We detected a rate of new-onset CKD stage ≥3 of 27.9% in the overall cohort (NSS-C) until the latest recorded follow-up time. Our multiple regression model showed that baseline eGFR was the only significant predictor for CKD stage ≥3 at a median of 13 months (IQR, 12–15) after NSS, with an increasing risk of 11.0% for every baseline eGFR unit smaller. IT, ZI, AKI, or one of the two surgical approaches (LNSS-RI vs. ONSS-RI) were not significant prognostic factors for new-onset CKD stage ≥3.
The 27.9% rate of de novo CKD stage ≥3 in our study was comparable to previous data [25, 55, 56]. Clark et al. observed a postoperative rate of CKD stage ≥3 of 29.0% . Muramaki et al. observed a rate of 39.4% , with no difference between LNSS and ONSS. Regression analysis predicting CKD-free survival or CKD development were not completely conformable, although both studies identified increasing age and lower baseline kidney function, but not IT, as independent risk factors. This was just recently confirmed by Lee et al. who showed that even prolonged warm IT was not associated with increased incidence of CKD . However, the effect of ZI was not addressed in these studies.
Our study should be interpreted with consideration of its limitations. Retrospective data collection led to missing follow-up values, fairly large interquartile ranges for the measurement times C and E, and might have caused bias in the presented results. We were not able to investigate data regarding renal parenchyma preserved [39, 40, 49, 54] or tumour complexity described by a multimodal nephrometric score such as the RENAL  and PADUA  Nephrometry Score, or renal tumour contact surface area , which might have influenced the short-term change in renal function. Instead, we decided to use the tumour diameter, tumour location, and IT in the regression analyses as adjusting surrogate parameters for the amount of renal parenchyma removed. This strategy is supported by a study by Meyer et al., who used a precise three-dimensional volumetric analysis to prove that IT, tumour size, and endophytic/exophytic properties of a localised renal mass are the most important determinants of renal parenchymal volume loss . However, AKI is currently stratified by increase in serum creatinine levels above baseline, with different classification schemes reporting different AKI rates (e.g., AKI criteria of KDIGO adopted for this study) resulting in higher AKI rates compared to the RIFLE (Risk, Injury, Failure, Loss of kidney function, and End-stage kidney disease) classification . Moreover, this classical approach to define AKI does not take into account the reduction in nephron mass that occurs with NSS, and thus may overestimate the true incidence or grade of AKI . Furthermore, changes in renal function measured by serum creatinine and eGFR might not be sufficiently accurate, especially when investigating patients with a normal contralateral kidney which compensates for loss of renal function. The MDRD equation we used is validated only until the age of 70 and was originally validated only for patients with CKD. Moreover, the MDRD equation categorised 7% more patients as having new-onset CKD after NSS compared to the CKD-EPI equation .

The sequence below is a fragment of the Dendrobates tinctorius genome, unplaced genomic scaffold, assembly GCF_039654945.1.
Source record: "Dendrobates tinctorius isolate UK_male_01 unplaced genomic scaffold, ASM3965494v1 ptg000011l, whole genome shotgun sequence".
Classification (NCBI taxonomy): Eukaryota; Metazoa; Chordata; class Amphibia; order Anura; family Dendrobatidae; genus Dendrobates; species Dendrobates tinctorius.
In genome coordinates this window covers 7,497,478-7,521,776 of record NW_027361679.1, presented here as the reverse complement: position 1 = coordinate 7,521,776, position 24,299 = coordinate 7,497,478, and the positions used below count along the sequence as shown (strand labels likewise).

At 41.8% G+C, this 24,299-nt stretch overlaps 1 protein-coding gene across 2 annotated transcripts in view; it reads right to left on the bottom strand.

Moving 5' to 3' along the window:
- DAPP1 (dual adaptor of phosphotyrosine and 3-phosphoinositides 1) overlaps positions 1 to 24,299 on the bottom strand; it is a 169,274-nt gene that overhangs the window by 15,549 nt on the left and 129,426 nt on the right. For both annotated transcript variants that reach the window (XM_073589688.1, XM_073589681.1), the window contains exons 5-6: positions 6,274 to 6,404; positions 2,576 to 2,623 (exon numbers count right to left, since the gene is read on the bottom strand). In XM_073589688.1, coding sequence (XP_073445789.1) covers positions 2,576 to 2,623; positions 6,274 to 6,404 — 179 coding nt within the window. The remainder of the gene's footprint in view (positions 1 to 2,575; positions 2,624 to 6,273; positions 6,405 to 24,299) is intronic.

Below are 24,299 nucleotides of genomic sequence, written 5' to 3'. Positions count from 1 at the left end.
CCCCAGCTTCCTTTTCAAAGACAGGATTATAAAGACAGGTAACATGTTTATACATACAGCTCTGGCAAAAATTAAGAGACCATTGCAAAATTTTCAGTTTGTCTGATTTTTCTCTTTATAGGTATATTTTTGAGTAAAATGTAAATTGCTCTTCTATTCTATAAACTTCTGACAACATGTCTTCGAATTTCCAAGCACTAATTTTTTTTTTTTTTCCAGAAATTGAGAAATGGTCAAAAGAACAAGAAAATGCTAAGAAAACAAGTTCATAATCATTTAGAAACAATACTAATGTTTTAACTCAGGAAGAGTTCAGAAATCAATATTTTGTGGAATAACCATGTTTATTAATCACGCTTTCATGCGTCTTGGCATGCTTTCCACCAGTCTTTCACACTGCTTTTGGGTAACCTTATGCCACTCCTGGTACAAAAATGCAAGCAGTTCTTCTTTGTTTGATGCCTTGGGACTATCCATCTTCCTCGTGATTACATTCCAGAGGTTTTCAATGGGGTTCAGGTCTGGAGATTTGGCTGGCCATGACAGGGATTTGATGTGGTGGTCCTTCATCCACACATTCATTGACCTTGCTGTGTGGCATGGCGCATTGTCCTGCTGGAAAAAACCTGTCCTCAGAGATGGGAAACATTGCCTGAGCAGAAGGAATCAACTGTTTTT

Despite these limitations, the findings of this study suggest that AKI within 48 h postoperatively and CKD stage ≥3 develop in nearly 40.0 and 28.0% of patients after NSS for RCC, respectively. Baseline kidney function plays a key role in postoperative short-term and long-term relative changes in renal function, whereas renal ischaemia per se and longer IT negatively impact the short-term renal function and increase the risk for AKI. ONSS is significantly associated with an increased short-term impairment of renal function and increased risk for AKI. The tumour diameter and percentage change in renal function after a median of 1 day postoperatively appeared to constitute surrogate parameters to predict the percentage change in renal function after a median of 13 months postoperatively. The development of AKI was not directly associated with baseline renal function, but the impact of IT causes different dynamics in AKI rates depending on the baseline eGFR category. Otherwise, ZI surgery was not shown to influence long-term outcome variables significantly, which was recently confirmed by split renal scintigraphy .